Tuesday, December 10, 2013

Where Is Our Focus This Advent Season?

“For the grace of God has appeared that offers salvation to all people.  It teaches us to say “No” to ungodliness and worldly passions, while we wait for the blessed hope – the appearing of the glory of our great God and Savior, Jesus Christ”
 (Titus 2:11-13).

The word “advent” means the coming or arrival of something important.  During December, advent refers to the time of preparing and waiting for Christ’s birth.

It may be easy for us as Christians to look at the world and see how this waiting time has become secularized.  We see signs of ungodliness and worldliness everywhere, tempting people to emphasize materialism, overindulge in food and drink, and stay focused on pleasure and entertainment rather than on the birth of Jesus. 

Because health problems can limit our involvement in even the good activities, we may have more time than most to stay centered on the holiday’s true meaning.  We may even feel we are doing fairly well in the “abstaining from ungodliness and worldliness” category.

But our limitations can tempt us to different ungodly passions, such as negativity, self-pity, discontent, and lack of faith and trust in God.  These attitudes are just as harmful as the world’s secularism.  We can become distracted from the true meaning of Christmas by being consumed with our problems.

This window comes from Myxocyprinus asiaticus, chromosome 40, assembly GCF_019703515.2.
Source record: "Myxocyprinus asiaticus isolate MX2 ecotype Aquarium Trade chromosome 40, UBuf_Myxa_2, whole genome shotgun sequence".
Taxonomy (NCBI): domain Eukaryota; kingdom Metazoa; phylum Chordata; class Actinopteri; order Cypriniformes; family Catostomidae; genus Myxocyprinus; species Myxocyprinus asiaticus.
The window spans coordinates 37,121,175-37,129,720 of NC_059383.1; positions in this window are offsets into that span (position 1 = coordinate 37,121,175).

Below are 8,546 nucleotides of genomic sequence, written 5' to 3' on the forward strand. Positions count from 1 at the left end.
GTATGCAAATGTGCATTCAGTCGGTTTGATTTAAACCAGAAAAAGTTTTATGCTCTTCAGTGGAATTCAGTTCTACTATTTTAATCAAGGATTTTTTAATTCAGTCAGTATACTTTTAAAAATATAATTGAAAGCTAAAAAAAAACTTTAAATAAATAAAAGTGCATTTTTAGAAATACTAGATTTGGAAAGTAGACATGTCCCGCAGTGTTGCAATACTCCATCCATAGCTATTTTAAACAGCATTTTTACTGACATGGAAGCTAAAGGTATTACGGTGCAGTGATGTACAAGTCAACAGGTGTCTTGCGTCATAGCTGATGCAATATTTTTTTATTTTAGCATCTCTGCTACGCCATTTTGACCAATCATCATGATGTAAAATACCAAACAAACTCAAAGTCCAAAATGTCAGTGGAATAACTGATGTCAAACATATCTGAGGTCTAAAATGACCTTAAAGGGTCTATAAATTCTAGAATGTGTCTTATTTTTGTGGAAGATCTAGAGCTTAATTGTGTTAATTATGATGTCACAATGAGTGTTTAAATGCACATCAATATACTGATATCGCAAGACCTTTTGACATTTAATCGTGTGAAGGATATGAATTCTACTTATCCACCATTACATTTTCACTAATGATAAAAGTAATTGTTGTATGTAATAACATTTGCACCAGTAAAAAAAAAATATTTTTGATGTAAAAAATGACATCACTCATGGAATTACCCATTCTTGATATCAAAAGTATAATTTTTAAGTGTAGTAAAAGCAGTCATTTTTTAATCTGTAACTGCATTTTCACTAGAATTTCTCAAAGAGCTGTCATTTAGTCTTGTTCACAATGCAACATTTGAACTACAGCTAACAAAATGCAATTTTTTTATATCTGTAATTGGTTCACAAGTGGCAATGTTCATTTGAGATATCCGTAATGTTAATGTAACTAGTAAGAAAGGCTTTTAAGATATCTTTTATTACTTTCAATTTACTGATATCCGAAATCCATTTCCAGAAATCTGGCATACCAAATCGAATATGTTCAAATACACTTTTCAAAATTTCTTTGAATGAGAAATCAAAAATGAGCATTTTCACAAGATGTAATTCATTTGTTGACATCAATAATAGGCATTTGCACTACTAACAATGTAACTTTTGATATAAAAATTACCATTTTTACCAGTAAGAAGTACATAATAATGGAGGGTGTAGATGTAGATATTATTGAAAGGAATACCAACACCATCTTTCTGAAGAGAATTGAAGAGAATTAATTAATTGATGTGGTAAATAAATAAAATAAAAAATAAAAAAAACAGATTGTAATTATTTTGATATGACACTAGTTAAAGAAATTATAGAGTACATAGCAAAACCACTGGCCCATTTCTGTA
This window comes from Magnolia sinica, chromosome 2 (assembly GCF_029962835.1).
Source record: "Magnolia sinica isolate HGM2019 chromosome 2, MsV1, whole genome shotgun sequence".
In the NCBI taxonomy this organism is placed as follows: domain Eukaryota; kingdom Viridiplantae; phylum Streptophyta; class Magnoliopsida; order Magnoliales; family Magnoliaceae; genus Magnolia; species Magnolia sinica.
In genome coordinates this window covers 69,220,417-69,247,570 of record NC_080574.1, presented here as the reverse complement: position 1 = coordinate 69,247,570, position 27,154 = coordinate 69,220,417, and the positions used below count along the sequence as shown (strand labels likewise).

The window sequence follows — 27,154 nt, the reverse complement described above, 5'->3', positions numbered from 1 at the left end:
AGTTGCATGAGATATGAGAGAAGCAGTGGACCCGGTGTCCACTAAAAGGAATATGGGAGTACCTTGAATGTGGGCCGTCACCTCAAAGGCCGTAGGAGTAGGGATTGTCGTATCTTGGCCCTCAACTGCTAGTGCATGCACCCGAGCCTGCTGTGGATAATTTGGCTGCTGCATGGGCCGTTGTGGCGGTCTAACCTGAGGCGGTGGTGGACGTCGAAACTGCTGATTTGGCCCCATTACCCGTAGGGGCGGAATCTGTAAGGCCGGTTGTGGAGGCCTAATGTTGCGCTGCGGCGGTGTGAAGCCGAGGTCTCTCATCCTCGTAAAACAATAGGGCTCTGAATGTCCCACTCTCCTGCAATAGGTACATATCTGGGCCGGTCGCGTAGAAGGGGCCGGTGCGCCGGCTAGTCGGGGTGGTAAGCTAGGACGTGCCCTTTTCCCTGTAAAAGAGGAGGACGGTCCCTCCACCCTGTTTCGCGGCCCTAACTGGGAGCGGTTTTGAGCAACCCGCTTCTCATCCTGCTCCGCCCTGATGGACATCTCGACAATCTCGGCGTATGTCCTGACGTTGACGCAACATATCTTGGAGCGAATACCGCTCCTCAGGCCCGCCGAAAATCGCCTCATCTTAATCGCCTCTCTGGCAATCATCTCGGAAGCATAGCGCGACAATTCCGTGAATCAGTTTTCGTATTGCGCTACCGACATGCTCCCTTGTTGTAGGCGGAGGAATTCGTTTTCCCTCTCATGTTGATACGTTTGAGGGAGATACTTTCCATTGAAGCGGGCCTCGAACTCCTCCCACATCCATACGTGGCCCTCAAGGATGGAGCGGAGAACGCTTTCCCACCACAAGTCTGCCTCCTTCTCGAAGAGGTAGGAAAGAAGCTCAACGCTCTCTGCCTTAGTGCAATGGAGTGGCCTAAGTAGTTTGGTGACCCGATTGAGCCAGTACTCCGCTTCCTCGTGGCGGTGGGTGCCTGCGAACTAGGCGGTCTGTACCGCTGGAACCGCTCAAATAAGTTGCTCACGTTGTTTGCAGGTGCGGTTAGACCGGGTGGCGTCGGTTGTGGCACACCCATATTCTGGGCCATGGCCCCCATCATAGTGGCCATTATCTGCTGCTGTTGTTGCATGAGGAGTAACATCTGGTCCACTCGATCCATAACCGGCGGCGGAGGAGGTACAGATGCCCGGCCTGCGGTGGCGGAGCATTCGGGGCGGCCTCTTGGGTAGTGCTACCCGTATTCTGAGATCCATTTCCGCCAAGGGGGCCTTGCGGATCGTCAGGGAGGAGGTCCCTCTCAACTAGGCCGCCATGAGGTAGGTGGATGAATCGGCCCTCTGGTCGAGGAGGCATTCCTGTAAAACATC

As we go through the remaining advent season, let’s remember that Christ’s birth encompasses more than the salvation of our souls.  It also saves us from the daily despair, fear, and countless other harmful attitudes and emotions that chronic health problems bring.  As we say “No” to these temptations, we can wait with hope not only for this Christmas Day, but also for that blessed day when Christ returns again and all waiting and pain will be over.

Prayer:  Lord Jesus, during this season of preparing and waiting for Christmas, help me to say no to any thoughts or attitudes that are not based on Scripture and Your power in my life.  Fill me with godly hope and joy that rise about my earthly problems, as I celebrate Your first coming and anticipate Your second one.  Amen.


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